The UK’s Intellectual Property Enterprise Court recently found in favour of a brand whose Amazon listing had been high-jacked by a competitor. In very simple terms, manufacturers can create listings for their products on Amazon. Third parties can then add themselves to those listings, and whoever offers the cheapest price is automatically presented as the seller.
In this case, Jadebay created a listing for its product, which was a flagpole. The listing bore Jadebay’s trade mark but anyone selling the product was allowed to bid to be the seller. The defendant, Feel Good, started selling its competing product using Jadebay’s listing. The court found that Feel Good had infringed Jadebay’s trade mark and passed its goods off as those of Jadebay. Feel Good was ordered to stop doing this, and also made to pay around £25,000 in damages plus legal costs.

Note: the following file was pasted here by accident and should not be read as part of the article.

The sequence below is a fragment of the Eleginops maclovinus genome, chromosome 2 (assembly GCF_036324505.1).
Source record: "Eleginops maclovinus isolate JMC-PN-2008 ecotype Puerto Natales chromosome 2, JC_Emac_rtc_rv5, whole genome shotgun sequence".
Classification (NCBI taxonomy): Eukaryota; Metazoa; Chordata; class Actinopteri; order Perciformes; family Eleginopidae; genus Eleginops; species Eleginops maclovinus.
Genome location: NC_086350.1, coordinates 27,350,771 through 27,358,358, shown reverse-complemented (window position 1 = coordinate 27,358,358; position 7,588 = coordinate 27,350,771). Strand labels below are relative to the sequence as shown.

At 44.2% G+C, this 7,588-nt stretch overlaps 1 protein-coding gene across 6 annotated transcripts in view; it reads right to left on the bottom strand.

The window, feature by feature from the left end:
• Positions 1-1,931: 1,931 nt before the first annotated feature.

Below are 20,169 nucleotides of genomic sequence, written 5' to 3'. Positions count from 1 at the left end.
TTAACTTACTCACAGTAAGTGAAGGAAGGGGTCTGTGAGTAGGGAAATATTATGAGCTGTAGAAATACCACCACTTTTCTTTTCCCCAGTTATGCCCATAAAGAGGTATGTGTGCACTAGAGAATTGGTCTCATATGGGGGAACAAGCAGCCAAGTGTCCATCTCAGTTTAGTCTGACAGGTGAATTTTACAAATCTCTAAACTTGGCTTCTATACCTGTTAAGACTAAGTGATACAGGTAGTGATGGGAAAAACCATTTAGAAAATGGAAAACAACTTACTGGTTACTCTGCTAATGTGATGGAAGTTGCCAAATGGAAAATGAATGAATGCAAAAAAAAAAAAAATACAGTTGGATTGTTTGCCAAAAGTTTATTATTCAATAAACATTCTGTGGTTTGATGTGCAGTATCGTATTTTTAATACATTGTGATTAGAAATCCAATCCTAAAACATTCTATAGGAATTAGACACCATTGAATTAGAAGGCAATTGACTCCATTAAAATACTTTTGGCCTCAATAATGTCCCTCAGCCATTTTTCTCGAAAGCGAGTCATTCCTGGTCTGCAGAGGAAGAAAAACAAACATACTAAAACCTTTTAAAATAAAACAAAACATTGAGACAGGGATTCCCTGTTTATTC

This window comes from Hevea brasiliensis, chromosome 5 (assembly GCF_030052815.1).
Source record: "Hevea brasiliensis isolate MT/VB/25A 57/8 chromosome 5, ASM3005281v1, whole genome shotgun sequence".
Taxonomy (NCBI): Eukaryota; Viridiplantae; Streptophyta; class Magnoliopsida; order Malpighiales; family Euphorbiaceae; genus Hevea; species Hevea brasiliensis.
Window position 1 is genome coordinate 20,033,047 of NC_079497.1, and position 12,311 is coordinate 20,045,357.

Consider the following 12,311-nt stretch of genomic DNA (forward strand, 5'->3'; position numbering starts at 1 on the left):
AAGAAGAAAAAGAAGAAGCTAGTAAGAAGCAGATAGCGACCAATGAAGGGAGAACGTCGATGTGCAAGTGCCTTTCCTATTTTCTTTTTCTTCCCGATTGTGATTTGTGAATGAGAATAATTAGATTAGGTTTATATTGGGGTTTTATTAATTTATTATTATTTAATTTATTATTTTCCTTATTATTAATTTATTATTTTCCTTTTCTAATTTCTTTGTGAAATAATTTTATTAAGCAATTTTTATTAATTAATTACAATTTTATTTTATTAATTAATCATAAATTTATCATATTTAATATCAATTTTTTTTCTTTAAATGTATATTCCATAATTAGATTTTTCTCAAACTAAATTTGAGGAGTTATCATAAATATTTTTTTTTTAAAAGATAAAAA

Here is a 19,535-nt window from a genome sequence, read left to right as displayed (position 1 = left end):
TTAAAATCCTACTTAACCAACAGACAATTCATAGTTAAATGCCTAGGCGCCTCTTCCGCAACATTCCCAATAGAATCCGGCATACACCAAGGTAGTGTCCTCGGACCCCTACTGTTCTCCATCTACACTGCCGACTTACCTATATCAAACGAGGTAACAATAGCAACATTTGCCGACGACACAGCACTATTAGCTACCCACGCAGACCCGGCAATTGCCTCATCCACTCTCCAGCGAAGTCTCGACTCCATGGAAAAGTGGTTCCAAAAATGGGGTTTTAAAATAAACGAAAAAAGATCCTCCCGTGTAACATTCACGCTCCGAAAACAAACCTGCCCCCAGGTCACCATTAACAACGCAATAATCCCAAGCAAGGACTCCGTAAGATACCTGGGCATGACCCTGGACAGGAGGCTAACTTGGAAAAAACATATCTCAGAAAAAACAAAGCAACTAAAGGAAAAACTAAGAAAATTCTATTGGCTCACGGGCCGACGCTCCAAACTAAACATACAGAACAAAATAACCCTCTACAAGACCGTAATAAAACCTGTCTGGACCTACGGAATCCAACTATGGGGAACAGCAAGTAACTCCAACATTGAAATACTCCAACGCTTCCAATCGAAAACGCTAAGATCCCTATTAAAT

We do not find this decision particularly surprising. Feel Good was selling directly competing goods under Jadebay’s listing, which contained its name and a similar sign to its trade mark. Customers would understandably be confused to receive a product that was not from Jadebay. However, it shows that the ways to market are constantly evolving for brands, and as a result, intellectual property infringements are occurring in ever more varied circumstances. Brands need to, with the help of their legal teams, keep on top of these new sales channels.